Specifically, the Indictment alleges that Defendant Salim violated 18 U.S.C. § 2332(b) (conspiring, while outside the United States, to kill U.S. nationals), § 1117 (conspiracy to murder), § 844(n) (conspiracy to destroy, by means of fire or explosive, buildings and property of the United States), and § 2155(b) (conspiracy to attack national defense utilities).
 Originally scheduled to begin on September 12, 2000, the evidentiary hearing was adjourned in order to accommodate Government and Defense witnesses traveling to New York from Germany.
The October 18-20, 2000 proceedings were themselves conducted in the shadow of the troubled relationship between Salim and his appointed attorneys at the time-Paul J. McAllister, Charles D. Adler, and George Goltzer. On September 23, 2000, Salim began a flurry of unilateral letters to the Court in which he expressed great dissatisfaction with counsel and, in particular, their strategic decisions concerning the approaching suppression hearing. Salim made several alternative requests for immediate relief: substitution of new appointed counsel, adjournment of the evidentiary hearing, and withdrawal of the suppression motion without prejudice to renewal. Salim further declared in these letters that he would no longer cooperate with his lawyers, nor would he seek personally to attend the evidentiary hearing if it went forward as scheduled on October 18.
At a sealed ex parte proceeding held on October 2, 2000, and again in two sealed orders issued on October 10 and 16, the Court found all of Salim's complaints regarding his attorneys to be without merit. But despite this Court's final disposition of the matter, Salim repeatedly disrupted the evidentiary hearing to voice his continued objections to counsel and to contest the legitimacy of the ongoing proceedings. Salim's obstinacy was further punctuated by his frequent insistence that he be permitted to cross examine Government witnesses on his own, and by extended periods in court during which Salim inserted wads of cotton into his ears, closed his eyes, and laid his head down atop counsels' table. Ultimately, Salim's erratic behavior during the suppression hearing culminated in his decision, against the reasoned advice of counsel, to testify in his own defense.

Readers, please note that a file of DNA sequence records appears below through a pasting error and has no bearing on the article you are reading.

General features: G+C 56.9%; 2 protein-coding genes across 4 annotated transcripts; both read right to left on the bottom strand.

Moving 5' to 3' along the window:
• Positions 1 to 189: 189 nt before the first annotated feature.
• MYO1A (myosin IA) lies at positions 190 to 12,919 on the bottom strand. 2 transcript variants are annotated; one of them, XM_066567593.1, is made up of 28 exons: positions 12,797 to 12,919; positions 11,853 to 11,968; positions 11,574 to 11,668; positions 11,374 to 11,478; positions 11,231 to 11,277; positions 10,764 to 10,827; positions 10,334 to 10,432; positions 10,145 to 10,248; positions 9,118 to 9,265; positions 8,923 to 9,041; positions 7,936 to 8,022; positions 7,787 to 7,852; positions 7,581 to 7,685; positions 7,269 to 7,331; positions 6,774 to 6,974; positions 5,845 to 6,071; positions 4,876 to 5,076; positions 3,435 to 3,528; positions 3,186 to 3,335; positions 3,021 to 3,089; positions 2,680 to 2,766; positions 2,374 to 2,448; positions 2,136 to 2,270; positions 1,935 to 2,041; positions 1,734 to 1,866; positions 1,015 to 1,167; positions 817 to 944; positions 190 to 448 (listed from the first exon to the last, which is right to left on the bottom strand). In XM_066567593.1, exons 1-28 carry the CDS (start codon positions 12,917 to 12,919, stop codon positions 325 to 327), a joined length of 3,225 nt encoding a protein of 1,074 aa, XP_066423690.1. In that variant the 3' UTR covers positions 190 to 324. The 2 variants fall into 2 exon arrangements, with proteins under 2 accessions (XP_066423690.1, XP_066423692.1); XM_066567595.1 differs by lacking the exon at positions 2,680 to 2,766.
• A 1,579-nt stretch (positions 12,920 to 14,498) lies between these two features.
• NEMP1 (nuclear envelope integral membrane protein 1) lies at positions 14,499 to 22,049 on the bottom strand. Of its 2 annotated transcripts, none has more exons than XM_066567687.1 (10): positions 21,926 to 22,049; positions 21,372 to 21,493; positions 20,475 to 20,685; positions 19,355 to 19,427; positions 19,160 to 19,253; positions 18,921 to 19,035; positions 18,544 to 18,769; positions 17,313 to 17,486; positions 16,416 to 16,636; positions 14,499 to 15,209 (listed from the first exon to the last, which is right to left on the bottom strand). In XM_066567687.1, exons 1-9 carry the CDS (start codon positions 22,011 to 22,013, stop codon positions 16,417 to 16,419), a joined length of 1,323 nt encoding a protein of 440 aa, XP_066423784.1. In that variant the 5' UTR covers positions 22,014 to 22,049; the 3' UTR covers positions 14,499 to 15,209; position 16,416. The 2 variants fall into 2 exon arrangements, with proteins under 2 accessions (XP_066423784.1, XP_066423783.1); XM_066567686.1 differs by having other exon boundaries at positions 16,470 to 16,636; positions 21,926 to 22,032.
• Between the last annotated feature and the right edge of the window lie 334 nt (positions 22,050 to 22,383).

The third of Salim's appointed counsel at the time of the suppression proceedings, George Goltzer, was not present at the MCC that day.
 Attorney Goltzer, because he is a member of the same law firm as Attorney Adler, was also relieved from further representation of Salim.
 Those four defendants-Wadih El Hage, Mohamed Sadeek Odeh, Mohamed Rashed Daoud Al-`Owhali, and Khalfan Khamis Mohamed-were tried before this Court from January 3 to May 29, 2001. The jury returned a verdict of guilt on all counts as to all four defendants.
Salim's trial for his alleged role in the MCC attack is currently scheduled to proceed before Judge Deborah A. Batts beginning the week of September 17, 2001. The date of Salim's trial on the terrorism conspiracy charges in this case has yet to be determined.
 During Salim's detention in Germany, he reviewed and edited the BLKA's daily transcripts of his interrogation sessions. Though the transcripts were printed in German, Dr. Atallah translated them into Arabic for Salim.
 Salim was not indicted in the Southern District of New York until January 1999.
 18 U.S.C. § 2332(b).
 18 U.S.C. § 2332a(a). Ultimately, the Seventh Superseding Indictment did not charge Salim with this offense.
 In fact, Salim later informed the Americans that his five-year course of study in electrical engineering at the University of Baghdad had been conducted entirely in English.
 The Court reiterates that the Miranda warning/waiver framework applies to the evaluation of overseas interrogation conducted by American law enforcement agents only. See United States v. Welch, 455 F.2d 211, 213 (2d Cir. 1972). Salim's attempt to include within Miranda's ambit interrogations independently conducted by foreign authorities is contrary to existing law and is in no way suggested by any of the previous suppression rulings in this case.
 Salim assumes that the Edwards rule, once successfully triggered, would apply to proscribe the interrogational conduct of foreign police. Because we ultimately conclude that Salim never even invoked his Fifth Amendment right to counsel before the German court (thus rendering Edwards inapplicable), we need not address the validity of the above assumption.